Even if you are awarded more marks on a particular paper, it may still be insufficient to increase the overall grade for that subject, for example, from a B to an A. Grade boundaries change year on year through a process of moderation so please consider this when you appeal. 

Submitting an appeal of A-level exam results

It may be possible to appeal the results, but only after a review as detailed above has taken place. As with the review, only private candidates may approach the exam board directly. Other candidates must go through the school or college, otherwise they will not be processed.

Deadlines for A-level results appeals

Should you decide to submit an A-level results appeal, there are strict deadlines to adhere to:

  • When appealing the outcome of a review of results, the appeal must be made within 30 calendar days of receiving the outcome. 
  • Appeals against malpractice, reasonable adjustment decisions, or other administrative decisions, must be received within 14 calendar days of the original decision. 

If you don’t appeal on time, your appeal is unlikely to be accepted. 

What should an appeal of exam results focus on?

Once your exam paper has been reviewed, you need to consider why you still want to take the matter further. Appeals against exam results should focus on whether the exam board has:

  • Used correct procedures.
  • Applied these procedures properly and fairly in arriving at judgements.
  • Properly applied the mark scheme.

Do you have reason to question whether one of the above applies? The school or college does not have to submit an appeal on your behalf if your grounds for appeal are not permitted grounds or where it does not agree that the rationale for your request is sound.

The A-level results appeal process

In situations where your school or college agrees with the grounds for your appeal and submits it on your behalf, the A-level results appeal process is then broken down into two further stages.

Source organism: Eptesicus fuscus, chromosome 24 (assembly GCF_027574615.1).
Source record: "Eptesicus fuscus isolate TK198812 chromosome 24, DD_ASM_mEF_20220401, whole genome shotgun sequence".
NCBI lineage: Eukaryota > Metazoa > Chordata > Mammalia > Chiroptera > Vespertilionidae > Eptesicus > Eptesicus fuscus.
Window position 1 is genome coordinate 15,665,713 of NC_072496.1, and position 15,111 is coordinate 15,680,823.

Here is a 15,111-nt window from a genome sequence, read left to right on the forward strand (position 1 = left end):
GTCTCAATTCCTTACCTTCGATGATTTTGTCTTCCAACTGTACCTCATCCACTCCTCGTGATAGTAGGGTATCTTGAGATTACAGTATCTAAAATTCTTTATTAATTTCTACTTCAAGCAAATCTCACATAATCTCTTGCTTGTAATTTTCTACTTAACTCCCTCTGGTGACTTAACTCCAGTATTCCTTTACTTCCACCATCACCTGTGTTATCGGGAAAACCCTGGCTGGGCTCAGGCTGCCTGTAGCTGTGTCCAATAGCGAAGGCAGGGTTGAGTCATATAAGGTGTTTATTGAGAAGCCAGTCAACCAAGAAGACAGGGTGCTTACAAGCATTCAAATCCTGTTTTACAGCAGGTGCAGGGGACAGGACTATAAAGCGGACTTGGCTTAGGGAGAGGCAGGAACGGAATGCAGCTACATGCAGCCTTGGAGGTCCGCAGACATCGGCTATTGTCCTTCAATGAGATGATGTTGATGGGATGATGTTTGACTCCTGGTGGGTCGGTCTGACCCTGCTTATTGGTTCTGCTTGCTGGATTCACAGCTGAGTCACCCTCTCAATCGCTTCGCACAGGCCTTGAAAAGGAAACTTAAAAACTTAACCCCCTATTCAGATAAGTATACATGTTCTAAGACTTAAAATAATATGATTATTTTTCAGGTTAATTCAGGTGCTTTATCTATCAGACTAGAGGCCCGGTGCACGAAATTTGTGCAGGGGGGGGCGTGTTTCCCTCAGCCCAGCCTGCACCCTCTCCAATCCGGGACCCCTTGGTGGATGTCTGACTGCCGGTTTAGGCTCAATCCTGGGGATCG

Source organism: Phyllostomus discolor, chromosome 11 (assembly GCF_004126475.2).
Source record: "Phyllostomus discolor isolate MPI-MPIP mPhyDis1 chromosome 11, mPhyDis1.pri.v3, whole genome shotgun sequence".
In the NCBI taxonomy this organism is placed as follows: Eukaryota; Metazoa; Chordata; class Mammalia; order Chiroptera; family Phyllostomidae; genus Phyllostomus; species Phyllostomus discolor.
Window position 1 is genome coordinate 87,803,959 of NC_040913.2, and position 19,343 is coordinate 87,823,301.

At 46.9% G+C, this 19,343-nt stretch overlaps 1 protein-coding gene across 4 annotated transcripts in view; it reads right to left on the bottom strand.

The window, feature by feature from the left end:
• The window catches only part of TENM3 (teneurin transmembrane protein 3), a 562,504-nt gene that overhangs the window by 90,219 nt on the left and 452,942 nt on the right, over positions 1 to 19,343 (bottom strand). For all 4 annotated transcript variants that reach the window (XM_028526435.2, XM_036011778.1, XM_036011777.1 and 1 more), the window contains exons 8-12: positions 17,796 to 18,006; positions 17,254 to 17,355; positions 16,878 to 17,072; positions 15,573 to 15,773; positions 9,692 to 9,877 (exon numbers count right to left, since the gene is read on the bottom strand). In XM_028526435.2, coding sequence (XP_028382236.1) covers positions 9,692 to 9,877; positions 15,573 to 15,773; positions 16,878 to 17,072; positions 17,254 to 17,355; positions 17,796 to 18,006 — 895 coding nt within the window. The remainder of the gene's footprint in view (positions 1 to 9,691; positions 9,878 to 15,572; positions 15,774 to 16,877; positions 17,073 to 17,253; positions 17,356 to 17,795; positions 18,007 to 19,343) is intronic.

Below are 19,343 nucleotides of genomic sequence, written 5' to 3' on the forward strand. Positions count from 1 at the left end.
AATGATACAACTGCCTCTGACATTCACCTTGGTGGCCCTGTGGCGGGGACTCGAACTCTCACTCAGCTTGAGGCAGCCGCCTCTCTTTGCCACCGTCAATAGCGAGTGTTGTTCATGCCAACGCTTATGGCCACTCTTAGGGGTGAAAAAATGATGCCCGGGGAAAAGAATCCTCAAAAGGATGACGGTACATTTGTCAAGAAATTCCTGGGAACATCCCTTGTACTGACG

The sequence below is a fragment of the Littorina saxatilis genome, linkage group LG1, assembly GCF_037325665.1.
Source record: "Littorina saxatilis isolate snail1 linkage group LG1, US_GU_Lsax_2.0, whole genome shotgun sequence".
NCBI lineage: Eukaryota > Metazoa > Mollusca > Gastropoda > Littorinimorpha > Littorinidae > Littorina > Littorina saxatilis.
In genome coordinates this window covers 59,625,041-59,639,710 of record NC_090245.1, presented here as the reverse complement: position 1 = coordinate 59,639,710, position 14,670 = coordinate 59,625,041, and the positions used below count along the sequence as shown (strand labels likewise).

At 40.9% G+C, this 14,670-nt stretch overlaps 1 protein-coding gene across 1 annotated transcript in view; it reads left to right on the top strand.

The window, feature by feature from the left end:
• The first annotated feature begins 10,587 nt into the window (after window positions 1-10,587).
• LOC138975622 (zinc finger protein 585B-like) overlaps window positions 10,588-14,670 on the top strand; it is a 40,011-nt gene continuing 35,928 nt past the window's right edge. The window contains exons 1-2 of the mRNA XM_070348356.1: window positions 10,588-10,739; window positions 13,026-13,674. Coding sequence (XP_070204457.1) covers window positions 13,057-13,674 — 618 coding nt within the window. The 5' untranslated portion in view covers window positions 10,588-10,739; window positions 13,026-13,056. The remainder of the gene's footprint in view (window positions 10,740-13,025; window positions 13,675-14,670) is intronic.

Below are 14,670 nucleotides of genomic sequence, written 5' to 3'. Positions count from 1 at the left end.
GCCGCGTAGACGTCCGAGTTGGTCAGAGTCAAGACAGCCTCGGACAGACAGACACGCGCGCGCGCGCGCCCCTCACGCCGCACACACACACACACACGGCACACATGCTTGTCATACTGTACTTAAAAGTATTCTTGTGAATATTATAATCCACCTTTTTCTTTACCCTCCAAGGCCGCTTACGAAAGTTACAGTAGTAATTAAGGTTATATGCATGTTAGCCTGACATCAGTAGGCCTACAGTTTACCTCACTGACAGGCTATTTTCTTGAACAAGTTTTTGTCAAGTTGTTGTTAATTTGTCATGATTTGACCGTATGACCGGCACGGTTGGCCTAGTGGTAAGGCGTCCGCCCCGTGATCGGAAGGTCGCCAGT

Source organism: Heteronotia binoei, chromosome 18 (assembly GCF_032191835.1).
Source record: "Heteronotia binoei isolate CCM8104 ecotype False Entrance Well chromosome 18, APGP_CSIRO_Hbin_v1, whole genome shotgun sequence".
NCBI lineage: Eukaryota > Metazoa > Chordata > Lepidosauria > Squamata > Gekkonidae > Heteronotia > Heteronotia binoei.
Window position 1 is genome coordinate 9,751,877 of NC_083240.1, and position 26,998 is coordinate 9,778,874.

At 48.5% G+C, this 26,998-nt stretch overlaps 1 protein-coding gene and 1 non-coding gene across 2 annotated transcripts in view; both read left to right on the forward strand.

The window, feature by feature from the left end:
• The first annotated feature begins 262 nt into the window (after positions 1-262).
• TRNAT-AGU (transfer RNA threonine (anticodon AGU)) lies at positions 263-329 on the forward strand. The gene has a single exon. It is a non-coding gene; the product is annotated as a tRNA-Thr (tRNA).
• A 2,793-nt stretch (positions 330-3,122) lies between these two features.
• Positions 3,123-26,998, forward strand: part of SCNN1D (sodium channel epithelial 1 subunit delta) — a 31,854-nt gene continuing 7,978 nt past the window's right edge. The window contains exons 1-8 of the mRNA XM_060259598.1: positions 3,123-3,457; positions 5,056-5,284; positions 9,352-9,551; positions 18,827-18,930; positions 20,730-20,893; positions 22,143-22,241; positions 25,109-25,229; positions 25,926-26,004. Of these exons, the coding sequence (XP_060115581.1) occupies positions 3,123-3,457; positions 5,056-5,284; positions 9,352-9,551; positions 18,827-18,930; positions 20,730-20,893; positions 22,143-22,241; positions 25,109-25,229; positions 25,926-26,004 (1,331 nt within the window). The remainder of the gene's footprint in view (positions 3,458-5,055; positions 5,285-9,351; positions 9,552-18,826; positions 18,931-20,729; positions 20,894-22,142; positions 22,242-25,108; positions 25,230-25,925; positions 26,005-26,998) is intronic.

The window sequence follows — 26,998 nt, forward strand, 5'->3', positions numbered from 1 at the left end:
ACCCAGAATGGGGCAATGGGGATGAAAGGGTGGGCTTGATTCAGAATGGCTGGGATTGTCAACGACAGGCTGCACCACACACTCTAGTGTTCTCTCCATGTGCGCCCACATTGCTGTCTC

Stage 1 appeals

The first step of the appeals process is the preliminary stage. This appeal application must be submitted within 30 days of receiving the outcome of the review of marking and must clearly set out the grounds for appeal. If the appeal goes ahead, it will be investigated. Where it is made on the basis of an unreasonable application of the mark scheme, a senior examiner will review the appeal and provide a report. The aim is that this preliminary appeal will be completed within 6 weeks of receiving the application. 

Stage 2 appeals

You can apply for an appeal hearing if you are unhappy with the outcome of the preliminary appeal. This application must be submitted within 14 days of receiving the preliminary appeal outcome. This will involve a panel hearing the appeal on a suitable date, with documentation circulated to you in advance. It is anticipated that a stage 2 appeal will be conducted within 70 calendar days of receiving a valid application. 

Approaching Ofqual to challenge a final decision

The final avenue after your marks have been reviewed and you have gone through both stages of the appeals process, is to approach Ofqual (the government department that regulates qualifications, exams and tests in England).

Ofqual can look at the matter again after the exam board has issued a final decision against your grade if you have reason to believe that the exam board may not have followed its own procedures correctly and complied with the rules. This is known as the Exam Procedures Review Service. Applications should be made within 3 weeks of the final appeal decision. Like with appeals, there are strict criteria to meet and applications should be made by the school or college, unless you are a private candidate. 

You must understand that Ofqual will not review your work. You will not be offered a different mark. It cannot tell the exam board to change your grade but it can recommend that the exam board looks again at the appeal, if it is found and agreed that something went wrong with the initial process. 

Why should I instruct Richard Nelson LLP?

Our education solicitors can offer advice which will allow you to prepare your own letters of support. Alternatively, we can prepare formal written responses, addressing all of the pertinent issues. We can also suggest evidence which might help support your application – one of the main difficulties with appealing marks is recognising and articulating the grounds for appeal.

The team will support you with this and keep momentum going with the administrative side. Although there are timescales which the exam boards try to adhere to, this is understandably a very busy time for them and so it is important to keep the pressure on once you have submitted your request.

Our experience and success with these matters makes us ideally placed to work with you at this challenging time. Get in touch with our team today.